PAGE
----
Abstract:There are numerous claims of nonhuman animal culture in a wide variety of species, including chimpanzees, whales and dolphins, but often these claims are contentious, with critics claiming the behaviour patterns involved may not be transmitted between individuals by social learning. To resolve the animal cultures debate, we require methods to infer whether or not social transmission is occurring in natural contexts, and to quantify how important social transmission is in such cases. I will describe one such methodology, network based diffusion analysis (NBDA): explaining how the method works, and illustrating its use with case studies on humpback whales and chimpanzees.


Keynote:  Prof Alex Bentley, University of Bristol
Prof Bentley’s work concerns culture evolution and diversification, focusing on the spread of information and behaviour in modern populations.
Paper Title: 
Cultural sustainability from prehistory to modern media
For millennia, cultural change happened gradually over many human generations, as people inherited traditional knowledge from local social networks. In the 21st century, considerable exchange happens within generations, and potentially across a larger range of belief systems. We can use methods from anthropology, archaeology and data sciences to examine cultural change across a range of temporal and population scales. This includes the dynamics of slow change in kinship and inequality in ancient Europe and Southeast Asia, as well as rapid contemporary trends transmitted through new communication technologies. I synthesise my work as a new view of how to study the future cultural diversity.

Paper One: Dr Liliana Janik, University of Cambridge
Title: Exploring visual culture: neurophysiology, cultural preferences and storytelling over the last hundred thousand years
Abstract: The first material remains known to us as evidence of Modern Human non-verbal communication, represented through visual culture, was discovered in Africa and is dated to over 100,000 years ago. From then on we have a record of the use of human neurophysiological capacities in visual storytelling. But the stories are not the same, since the way we see and express ourselves visually is culturally moderated, creating unique modes of stories telling/visualising in the past and the present. In this paper I explore some neurophysiological capacities, such as embodiment, fragmentation, colour, line or motion, as a part of visual perceptions shaped by cultural preferences conveyed to us by artists as visual narratives. However, we may not be able to access all aspects of these narratives, as our own visual tradition and cultural biases prevent us from doing so, overriding and ‘visually silencing’ our brains and a way of seeing.  Examining this phenomenon offers an exciting new path looking at both past and contemporary visual culture.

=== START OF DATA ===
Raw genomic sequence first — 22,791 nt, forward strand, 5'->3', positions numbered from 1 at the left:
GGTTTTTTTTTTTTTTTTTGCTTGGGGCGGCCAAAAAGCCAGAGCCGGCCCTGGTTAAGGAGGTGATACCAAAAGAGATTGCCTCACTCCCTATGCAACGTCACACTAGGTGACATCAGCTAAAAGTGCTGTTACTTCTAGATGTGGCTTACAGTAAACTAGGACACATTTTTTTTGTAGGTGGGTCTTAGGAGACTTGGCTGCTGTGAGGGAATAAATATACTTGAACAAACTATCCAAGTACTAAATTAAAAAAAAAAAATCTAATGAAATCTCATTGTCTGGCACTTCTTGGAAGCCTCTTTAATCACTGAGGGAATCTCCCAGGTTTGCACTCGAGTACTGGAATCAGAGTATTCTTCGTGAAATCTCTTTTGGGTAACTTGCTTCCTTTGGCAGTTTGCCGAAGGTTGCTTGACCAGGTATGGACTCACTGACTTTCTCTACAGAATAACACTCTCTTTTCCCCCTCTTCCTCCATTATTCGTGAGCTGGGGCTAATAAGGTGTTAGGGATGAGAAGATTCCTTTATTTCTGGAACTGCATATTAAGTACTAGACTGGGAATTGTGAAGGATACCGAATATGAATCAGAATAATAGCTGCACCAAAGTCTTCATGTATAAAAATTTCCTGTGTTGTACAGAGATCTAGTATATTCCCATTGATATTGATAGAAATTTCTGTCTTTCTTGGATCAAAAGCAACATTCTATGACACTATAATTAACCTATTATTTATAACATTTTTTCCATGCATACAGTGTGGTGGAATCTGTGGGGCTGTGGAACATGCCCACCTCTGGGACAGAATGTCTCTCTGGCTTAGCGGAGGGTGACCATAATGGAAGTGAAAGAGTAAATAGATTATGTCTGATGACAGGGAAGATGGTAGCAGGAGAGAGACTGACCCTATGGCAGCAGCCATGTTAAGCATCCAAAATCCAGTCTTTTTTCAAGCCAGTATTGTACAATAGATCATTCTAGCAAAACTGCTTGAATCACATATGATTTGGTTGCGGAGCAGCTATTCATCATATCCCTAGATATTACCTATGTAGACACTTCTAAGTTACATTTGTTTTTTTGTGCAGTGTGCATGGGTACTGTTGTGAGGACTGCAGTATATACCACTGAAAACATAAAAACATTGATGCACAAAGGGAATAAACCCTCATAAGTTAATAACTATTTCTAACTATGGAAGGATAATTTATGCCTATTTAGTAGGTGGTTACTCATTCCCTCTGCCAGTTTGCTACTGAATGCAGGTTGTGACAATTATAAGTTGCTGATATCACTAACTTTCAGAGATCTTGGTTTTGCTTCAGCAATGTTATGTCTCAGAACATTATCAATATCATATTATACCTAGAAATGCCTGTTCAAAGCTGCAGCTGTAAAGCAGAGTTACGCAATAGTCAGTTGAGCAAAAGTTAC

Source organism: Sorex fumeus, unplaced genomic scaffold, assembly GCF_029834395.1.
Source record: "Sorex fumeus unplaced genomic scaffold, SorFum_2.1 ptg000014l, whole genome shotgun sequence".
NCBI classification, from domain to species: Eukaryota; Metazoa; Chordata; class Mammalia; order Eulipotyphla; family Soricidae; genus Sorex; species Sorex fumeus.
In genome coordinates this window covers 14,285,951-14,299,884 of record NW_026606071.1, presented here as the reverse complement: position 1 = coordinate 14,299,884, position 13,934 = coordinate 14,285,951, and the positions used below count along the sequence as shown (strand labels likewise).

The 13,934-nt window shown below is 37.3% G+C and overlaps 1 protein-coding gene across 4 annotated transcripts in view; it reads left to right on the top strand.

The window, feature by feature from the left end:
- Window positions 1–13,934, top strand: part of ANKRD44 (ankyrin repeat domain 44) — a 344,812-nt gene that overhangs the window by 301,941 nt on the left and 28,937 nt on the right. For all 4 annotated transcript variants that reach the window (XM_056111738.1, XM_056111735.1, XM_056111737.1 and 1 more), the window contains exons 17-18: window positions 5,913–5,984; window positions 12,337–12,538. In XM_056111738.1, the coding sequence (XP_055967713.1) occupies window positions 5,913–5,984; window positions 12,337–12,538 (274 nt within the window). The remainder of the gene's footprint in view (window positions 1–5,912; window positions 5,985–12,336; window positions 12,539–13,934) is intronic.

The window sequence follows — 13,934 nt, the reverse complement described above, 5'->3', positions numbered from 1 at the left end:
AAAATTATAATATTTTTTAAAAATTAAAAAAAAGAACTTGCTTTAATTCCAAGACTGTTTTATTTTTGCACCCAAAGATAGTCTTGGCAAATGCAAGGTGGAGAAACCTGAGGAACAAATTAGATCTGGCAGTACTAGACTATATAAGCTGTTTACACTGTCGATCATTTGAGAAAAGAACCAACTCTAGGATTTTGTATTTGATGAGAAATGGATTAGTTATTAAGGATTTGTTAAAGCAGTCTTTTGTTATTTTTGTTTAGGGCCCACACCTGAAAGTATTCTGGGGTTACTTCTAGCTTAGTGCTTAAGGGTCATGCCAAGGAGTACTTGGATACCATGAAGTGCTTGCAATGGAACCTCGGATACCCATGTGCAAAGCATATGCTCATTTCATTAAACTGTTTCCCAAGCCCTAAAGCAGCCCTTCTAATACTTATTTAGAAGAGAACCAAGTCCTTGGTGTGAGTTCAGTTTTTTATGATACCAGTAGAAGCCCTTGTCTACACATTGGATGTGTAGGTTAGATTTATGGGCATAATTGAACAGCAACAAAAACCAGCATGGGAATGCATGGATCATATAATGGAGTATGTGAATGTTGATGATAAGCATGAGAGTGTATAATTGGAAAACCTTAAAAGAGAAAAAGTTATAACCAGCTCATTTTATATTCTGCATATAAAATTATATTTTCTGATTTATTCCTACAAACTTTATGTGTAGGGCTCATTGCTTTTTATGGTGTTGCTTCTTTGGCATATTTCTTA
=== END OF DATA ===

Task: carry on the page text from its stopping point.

Paper Two: Dr Fiona Coward, University of Bournemouth                                                              Title: What does (material) culture do?
Abstract: The production of material culture has long been considered a fundamental defining characteristic of modern humans. However, we now know that many other species use and even manufacture tools, and also demonstrate cultural variability in a variety of social practices. Such patterns of behaviour are most obviously found among primates, but also in only very distantly related lineages of the animal kingdom, suggesting that socially transmitted cultures are adaptive in a range of different contexts. Such findings may seem to question the relevance of material culture to definitions of humanity, but while modern human material cultures clearly share many features with those of other species, they are nevertheless markedly different in other ways. In this talk I will argue that the extent to which humans invest socially and emotionally in material culture is one of the most unique characteristics of our species, and ask when and why such investment occurred during hominin and human evolution.